plants like these that can be planted in the garden later for
extended enjoyment. Proven Winners’ Spring Magic
varieties (above) are cold hardy and bred to perform in
containers -perfect for early spring holidays like Easter.
This is our first attempt to assess trends in the winter and spring blooming potted plant market, mostly tied to holiday sales for Valentine’s Day, St. Patrick’s Day, Easter and Mother’s Day. For many years we have presented results from our post-season poinsettia survey in February and bedding plant survey in September. Another one we would like to add is on fall crops later this year.
Our survey was successfully delivered to about 700 random blooming potted plant growers with 37 responses representing about 5 percent. These respondents represent 23 states. While half are both wholesale growers and grower retailers, one fourth are strictly wholesale, and the remaining fourth grow for their own retail only.
They range in size from operations with just a few thousand square feet of greenhouses that are only open from April through October to a Top 100 Growers operation that has more than 900,000 square feet in greenhouse production. While the average size is 112,000 square feet, the median size is 39,000 square feet, just under an acre.
The crop mix grown is very diverse, with growers producing nearly 40 different crops listed to varying degrees. By far, the top five blooming potted crops being produced are geraniums, begonias, perennials, herbs and gerberas. Most of our respondents consider themselves bedding and garden plant growers who also produce blooming potted plants. Only four consider themselves true blooming potted plant specialists.
Most buy in plugs and liners and sow seed, and less than half also buy in unrooted cuttings or take cuttings from their own stock plants. Half buy in bulbs, one third buy in prefinished plants, and just a few buy in tissue culture. About half produce two crop turns between January and May with some producing more, and others only one turn because they fire up greenhouses later.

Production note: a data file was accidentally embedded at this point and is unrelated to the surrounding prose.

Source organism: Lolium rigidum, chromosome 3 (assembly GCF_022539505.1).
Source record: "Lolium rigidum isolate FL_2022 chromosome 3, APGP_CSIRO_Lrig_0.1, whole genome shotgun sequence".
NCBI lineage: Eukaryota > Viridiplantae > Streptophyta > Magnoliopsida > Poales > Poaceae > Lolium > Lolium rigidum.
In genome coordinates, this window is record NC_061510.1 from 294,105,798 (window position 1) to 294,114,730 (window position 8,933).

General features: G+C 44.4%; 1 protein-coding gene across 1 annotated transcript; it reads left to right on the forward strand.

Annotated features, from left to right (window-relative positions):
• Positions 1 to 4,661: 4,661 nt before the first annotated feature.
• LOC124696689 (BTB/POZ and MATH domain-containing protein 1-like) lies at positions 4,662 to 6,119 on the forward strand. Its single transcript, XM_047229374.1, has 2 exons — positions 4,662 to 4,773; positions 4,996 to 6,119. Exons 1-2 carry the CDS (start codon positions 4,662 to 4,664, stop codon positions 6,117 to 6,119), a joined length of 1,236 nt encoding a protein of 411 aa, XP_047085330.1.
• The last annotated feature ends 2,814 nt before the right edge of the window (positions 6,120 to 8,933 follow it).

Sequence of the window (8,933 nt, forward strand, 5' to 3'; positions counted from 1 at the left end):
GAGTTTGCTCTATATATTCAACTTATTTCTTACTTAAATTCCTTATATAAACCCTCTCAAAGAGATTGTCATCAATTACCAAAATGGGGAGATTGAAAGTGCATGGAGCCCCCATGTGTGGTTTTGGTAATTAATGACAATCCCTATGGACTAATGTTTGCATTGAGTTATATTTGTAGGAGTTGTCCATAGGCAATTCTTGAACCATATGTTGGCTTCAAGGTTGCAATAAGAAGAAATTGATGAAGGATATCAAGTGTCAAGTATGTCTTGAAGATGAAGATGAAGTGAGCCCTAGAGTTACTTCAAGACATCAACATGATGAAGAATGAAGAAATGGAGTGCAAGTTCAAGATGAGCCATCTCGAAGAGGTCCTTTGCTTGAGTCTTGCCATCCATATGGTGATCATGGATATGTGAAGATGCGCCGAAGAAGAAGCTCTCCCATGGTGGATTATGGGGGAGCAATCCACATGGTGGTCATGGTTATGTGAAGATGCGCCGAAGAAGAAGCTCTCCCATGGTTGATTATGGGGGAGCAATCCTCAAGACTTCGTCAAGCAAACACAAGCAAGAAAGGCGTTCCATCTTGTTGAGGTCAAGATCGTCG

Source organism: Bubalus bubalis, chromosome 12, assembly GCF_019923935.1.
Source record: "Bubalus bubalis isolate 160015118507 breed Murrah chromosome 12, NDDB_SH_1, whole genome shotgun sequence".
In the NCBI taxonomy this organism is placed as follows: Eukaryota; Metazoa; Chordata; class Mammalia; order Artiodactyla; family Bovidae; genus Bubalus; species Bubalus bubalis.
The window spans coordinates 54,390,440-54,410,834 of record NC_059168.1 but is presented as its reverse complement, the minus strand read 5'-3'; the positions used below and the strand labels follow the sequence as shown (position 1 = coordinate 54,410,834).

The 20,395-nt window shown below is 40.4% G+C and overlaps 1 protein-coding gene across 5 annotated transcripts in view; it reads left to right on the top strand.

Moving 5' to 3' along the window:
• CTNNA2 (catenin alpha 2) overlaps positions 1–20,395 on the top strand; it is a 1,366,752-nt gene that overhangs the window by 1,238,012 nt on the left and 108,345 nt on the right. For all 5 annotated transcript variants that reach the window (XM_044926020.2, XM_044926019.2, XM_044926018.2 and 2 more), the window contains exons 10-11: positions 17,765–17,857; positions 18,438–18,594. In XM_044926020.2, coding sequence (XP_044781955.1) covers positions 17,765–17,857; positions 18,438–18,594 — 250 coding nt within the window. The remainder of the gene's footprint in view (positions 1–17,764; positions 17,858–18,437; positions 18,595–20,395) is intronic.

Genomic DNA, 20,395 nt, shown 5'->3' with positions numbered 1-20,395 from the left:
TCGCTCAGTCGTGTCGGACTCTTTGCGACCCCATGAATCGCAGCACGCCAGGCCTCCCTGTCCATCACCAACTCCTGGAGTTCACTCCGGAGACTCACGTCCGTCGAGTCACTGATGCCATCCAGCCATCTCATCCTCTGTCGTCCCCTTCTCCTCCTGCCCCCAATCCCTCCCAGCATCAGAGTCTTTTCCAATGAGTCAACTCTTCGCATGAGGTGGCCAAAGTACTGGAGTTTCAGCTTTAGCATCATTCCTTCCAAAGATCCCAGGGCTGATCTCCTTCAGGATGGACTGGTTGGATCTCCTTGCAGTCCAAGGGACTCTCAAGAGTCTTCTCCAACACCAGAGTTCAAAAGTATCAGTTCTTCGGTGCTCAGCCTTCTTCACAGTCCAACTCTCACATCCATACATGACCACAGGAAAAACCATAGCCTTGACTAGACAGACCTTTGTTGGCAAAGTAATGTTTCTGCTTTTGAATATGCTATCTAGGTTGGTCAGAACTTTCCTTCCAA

The retail customer of choice is independent garden centers, with 20 of our respondents selling to those, followed by nine selling to florists. Other indicated customer bases include box stores, chain stores, churches, farmers markets, interiorscapers, landscapers, plant stores, roadside stands, specialty shops, wholesalers and their own retail garden center.
One aspect that was surprising is how much variation there is on price. There was no commonality at all or price points you would think would stick in people’s minds as the right tiers for a certain size pot. Perhaps this is due to the fact that we are covering a broad range of crops versus pricing for specific crops like poinsettias or geraniums. This was the case in both retail and wholesale pricing. For a statistical summary, see Pinpointing Price on the right.
We also asked growers for strategies they use to add value and make plants retail ready. On the growing side, responses include:
– Planting more plants per pot.
– Allowing more bench time for a fuller finished size
– Planting combinations
– Adding slow-release fertilizer